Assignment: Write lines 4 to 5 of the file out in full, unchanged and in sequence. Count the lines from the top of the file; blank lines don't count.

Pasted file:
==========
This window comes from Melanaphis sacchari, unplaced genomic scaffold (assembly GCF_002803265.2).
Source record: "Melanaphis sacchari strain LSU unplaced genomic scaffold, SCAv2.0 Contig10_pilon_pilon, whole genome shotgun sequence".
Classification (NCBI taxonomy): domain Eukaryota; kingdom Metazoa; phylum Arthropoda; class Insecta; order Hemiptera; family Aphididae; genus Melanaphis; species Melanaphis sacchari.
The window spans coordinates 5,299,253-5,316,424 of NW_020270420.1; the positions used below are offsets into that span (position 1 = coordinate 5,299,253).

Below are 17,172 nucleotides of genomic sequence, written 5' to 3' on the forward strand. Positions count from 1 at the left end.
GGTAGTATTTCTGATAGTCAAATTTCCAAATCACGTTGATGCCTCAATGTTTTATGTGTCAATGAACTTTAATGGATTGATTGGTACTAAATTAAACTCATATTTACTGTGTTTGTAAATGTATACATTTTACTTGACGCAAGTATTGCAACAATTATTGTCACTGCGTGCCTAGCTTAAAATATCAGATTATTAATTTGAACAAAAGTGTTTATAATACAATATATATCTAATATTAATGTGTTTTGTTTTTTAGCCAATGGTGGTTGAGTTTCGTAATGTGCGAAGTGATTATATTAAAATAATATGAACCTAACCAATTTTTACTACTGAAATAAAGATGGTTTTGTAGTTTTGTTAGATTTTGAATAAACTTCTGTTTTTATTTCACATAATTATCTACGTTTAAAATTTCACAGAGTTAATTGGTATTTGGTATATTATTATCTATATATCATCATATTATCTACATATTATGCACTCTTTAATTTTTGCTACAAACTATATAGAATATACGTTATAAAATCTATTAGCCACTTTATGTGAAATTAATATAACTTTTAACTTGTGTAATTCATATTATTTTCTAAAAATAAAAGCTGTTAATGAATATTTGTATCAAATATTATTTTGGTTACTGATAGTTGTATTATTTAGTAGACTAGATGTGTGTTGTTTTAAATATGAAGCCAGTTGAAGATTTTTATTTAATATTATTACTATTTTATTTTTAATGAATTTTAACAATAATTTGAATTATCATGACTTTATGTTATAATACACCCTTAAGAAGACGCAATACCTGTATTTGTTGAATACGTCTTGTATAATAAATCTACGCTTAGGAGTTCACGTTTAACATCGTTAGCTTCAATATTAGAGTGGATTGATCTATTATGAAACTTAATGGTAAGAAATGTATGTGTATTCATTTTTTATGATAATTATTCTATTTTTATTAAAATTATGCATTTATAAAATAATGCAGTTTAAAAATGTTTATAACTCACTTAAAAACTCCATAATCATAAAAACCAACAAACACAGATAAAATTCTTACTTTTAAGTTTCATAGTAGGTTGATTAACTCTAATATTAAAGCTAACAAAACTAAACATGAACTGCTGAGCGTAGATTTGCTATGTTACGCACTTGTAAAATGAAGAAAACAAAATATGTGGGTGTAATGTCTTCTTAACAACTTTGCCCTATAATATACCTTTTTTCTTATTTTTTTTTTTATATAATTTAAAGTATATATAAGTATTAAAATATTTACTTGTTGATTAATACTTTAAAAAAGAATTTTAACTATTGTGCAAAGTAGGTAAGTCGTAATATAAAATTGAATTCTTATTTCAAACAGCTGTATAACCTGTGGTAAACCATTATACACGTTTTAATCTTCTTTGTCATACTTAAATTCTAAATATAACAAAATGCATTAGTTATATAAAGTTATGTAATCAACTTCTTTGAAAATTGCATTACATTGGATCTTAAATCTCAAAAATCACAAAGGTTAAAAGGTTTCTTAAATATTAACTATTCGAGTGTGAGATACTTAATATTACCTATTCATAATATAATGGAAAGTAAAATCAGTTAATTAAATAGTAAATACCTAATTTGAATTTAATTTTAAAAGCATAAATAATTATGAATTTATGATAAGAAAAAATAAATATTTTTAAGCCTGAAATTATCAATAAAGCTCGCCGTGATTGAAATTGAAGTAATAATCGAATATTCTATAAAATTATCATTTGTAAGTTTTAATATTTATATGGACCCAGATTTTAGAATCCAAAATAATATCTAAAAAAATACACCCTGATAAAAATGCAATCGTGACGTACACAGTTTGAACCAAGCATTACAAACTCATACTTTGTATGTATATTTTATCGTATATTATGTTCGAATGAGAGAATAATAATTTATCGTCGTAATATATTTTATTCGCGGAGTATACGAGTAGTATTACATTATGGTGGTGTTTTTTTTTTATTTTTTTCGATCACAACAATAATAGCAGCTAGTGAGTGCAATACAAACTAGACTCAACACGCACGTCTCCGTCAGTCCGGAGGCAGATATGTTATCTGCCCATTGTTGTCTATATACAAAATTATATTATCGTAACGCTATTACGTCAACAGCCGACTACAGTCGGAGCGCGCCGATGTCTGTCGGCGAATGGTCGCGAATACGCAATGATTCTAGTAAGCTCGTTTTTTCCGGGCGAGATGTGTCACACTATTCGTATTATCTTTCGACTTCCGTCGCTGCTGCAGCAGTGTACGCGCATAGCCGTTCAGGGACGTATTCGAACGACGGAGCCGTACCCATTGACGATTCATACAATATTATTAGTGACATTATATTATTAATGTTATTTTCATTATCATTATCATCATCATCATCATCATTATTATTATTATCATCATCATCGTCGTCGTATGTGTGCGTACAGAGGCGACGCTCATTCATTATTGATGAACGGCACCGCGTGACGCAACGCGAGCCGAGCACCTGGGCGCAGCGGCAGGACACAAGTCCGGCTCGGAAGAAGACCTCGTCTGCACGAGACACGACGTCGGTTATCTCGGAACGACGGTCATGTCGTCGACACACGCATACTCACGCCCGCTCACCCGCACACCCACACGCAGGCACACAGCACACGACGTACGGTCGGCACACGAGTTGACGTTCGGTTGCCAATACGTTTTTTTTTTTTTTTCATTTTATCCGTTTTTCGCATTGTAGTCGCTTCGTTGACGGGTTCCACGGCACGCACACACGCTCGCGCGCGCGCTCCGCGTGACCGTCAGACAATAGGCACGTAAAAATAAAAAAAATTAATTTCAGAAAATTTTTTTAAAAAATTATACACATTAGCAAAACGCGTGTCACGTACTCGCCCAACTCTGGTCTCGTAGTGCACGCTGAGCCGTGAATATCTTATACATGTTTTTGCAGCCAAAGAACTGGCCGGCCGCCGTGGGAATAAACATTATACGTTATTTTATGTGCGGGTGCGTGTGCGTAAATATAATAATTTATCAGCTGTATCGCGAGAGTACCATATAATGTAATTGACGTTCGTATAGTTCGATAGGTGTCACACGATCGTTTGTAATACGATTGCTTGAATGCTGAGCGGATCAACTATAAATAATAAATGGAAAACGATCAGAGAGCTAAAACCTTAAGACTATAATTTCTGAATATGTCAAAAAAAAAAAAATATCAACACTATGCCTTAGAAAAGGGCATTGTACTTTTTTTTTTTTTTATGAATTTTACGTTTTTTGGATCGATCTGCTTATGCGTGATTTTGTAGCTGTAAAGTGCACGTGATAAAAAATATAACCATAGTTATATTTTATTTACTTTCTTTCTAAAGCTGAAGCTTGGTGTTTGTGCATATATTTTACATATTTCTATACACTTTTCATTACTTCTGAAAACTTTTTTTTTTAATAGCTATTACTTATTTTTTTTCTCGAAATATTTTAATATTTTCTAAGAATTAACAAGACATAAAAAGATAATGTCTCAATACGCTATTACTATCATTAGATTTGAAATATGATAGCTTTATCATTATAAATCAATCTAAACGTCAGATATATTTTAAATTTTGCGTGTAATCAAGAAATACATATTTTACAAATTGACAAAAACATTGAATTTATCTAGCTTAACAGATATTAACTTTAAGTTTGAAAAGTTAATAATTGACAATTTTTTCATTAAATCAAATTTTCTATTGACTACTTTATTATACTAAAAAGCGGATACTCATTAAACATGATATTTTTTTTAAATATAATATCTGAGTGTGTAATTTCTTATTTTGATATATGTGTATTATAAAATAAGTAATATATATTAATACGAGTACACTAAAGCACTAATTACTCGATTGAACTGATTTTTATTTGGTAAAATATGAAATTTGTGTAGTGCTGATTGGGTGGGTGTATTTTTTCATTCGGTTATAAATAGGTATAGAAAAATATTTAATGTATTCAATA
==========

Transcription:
The window spans coordinates 5,299,253-5,316,424 of NW_020270420.1; the positions used below are offsets into that span (position 1 = coordinate 5,299,253).

Below are 17,172 nucleotides of genomic sequence, written 5' to 3' on the forward strand. Positions count from 1 at the left end.